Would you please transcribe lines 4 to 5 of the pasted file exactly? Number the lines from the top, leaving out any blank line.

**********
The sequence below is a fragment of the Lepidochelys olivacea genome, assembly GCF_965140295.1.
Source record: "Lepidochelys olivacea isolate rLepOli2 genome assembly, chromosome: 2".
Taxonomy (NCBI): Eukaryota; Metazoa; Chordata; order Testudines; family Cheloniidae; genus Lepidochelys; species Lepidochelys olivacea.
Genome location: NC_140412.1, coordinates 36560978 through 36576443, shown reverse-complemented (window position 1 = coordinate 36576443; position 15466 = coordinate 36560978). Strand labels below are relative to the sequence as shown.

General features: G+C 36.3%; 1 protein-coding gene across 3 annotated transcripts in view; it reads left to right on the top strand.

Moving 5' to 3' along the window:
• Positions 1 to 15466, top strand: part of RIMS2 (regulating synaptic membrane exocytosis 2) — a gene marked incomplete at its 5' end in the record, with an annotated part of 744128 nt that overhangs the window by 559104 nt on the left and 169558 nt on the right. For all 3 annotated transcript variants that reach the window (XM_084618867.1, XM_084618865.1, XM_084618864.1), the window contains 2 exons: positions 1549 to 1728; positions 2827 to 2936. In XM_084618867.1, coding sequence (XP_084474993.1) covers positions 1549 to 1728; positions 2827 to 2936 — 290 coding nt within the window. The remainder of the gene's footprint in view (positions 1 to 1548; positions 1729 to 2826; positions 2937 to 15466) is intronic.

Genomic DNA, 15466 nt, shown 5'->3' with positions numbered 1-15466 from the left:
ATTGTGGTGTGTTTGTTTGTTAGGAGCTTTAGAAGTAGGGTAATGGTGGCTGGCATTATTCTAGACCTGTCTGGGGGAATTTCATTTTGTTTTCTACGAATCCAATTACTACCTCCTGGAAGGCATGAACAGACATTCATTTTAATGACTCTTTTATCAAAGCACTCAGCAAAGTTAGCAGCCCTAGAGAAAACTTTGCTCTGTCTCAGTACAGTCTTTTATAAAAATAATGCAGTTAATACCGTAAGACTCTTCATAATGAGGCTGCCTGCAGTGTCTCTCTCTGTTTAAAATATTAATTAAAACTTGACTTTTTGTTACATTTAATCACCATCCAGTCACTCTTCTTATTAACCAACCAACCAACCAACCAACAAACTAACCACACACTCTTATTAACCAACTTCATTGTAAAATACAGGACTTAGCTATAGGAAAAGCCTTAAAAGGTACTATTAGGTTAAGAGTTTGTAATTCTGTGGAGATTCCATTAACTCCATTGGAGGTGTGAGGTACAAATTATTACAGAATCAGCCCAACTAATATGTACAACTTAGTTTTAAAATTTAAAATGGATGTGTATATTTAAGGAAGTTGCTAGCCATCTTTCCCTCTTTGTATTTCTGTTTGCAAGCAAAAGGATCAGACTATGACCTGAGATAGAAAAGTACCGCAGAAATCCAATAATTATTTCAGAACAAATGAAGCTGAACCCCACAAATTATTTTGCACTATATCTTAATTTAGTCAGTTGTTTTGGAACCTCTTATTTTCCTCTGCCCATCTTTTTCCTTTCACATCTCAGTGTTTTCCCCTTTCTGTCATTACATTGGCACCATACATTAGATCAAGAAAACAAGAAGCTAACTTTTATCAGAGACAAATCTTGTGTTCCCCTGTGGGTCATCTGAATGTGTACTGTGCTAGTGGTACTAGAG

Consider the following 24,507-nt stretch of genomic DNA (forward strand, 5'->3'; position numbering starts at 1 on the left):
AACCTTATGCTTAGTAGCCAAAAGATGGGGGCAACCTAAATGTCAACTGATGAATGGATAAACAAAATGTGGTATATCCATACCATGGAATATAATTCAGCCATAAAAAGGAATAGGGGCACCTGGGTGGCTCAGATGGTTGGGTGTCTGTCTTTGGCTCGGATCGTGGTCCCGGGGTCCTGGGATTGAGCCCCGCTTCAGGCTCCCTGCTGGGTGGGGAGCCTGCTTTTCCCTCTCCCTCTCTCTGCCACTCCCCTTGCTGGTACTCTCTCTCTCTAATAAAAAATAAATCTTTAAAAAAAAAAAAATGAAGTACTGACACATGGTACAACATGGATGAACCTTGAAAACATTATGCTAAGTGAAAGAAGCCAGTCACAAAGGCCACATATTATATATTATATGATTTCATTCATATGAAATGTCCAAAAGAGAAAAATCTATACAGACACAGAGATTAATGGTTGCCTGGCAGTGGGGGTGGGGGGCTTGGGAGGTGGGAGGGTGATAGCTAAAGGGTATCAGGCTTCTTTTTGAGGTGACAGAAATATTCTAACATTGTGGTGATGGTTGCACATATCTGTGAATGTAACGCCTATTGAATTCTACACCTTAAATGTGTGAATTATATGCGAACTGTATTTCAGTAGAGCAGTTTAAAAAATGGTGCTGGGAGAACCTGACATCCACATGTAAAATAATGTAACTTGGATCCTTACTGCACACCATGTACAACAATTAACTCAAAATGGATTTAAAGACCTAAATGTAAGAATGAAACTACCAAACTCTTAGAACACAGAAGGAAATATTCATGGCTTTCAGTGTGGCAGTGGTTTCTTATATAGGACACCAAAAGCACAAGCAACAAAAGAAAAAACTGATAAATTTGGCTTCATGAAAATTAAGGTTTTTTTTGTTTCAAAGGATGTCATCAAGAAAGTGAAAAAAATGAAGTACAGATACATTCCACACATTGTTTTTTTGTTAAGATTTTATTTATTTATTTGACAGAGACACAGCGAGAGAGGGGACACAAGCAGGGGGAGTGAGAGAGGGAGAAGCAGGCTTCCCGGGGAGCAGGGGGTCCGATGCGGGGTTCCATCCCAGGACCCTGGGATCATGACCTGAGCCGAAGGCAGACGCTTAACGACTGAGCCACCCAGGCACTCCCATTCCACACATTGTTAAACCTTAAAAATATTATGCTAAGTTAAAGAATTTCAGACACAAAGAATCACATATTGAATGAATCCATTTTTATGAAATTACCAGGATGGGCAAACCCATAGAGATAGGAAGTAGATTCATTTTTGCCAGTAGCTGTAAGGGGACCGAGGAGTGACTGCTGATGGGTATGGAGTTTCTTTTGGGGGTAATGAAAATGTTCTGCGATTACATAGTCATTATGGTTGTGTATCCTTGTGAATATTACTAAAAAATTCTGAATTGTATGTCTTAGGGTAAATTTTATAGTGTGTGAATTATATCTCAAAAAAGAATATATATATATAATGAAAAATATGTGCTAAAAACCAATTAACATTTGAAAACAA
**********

Genome location: NC_140412.1, coordinates 36560978 through 36576443, shown reverse-complemented (window position 1 = coordinate 36576443; position 15466 = coordinate 36560978). Strand labels below are relative to the sequence as shown.

General features: G+C 36.3%; 1 protein-coding gene across 3 annotated transcripts in view; it reads left to right on the top strand.